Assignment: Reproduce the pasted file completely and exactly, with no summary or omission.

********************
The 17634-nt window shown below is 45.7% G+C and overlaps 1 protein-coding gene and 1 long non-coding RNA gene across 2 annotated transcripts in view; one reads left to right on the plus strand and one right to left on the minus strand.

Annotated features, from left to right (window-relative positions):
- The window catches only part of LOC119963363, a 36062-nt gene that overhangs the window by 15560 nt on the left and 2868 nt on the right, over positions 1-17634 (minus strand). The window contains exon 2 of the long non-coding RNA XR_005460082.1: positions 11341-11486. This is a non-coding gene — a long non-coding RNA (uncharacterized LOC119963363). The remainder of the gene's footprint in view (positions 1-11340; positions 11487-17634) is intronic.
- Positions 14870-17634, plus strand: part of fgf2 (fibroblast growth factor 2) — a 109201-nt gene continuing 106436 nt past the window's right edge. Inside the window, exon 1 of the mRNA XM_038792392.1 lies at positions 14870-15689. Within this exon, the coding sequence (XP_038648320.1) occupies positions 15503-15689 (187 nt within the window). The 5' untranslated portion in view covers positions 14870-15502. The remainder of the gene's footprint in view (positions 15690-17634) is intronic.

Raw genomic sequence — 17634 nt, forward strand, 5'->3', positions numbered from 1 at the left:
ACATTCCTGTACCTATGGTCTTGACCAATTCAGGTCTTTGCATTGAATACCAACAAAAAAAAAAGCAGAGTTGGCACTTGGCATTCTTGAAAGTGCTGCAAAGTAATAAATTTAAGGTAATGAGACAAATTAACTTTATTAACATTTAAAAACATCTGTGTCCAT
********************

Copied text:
The 17634-nt window shown below is 45.7% G+C and overlaps 1 protein-coding gene and 1 long non-coding RNA gene across 2 annotated transcripts in view; one reads left to right on the plus strand and one right to left on the minus strand.

Annotated features, from left to right (window-relative positions):
- The window catches only part of LOC119963363, a 36062-nt gene that overhangs the window by 15560 nt on the left and 2868 nt on the right, over positions 1-17634 (minus strand). The window contains exon 2 of the long non-coding RNA XR_005460082.1: positions 11341-11486. This is a non-coding gene — a long non-coding RNA (uncharacterized LOC119963363). The remainder of the gene's footprint in view (positions 1-11340; positions 11487-17634) is intronic.
- Positions 14870-17634, plus strand: part of fgf2 (fibroblast growth factor 2) — a 109201-nt gene continuing 106436 nt past the window's right edge. Inside the window, exon 1 of the mRNA XM_038792392.1 lies at positions 14870-15689. Within this exon, the coding sequence (XP_038648320.1) occupies positions 15503-15689 (187 nt within the window). The 5' untranslated portion in view covers positions 14870-15502. The remainder of the gene's footprint in view (positions 15690-17634) is intronic.

Raw genomic sequence — 17634 nt, forward strand, 5'->3', positions numbered from 1 at the left:
ACATTCCTGTACCTATGGTCTTGACCAATTCAGGTCTTTGCATTGAATACCAACAAAAAAAAAAGCAGAGTTGGCACTTGGCATTCTTGAAAGTGCTGCAAAGTAATAAATTTAAGGTAATGAGACAAATTAACTTTATTAACATTTAAAAACATCTGTGTCCAT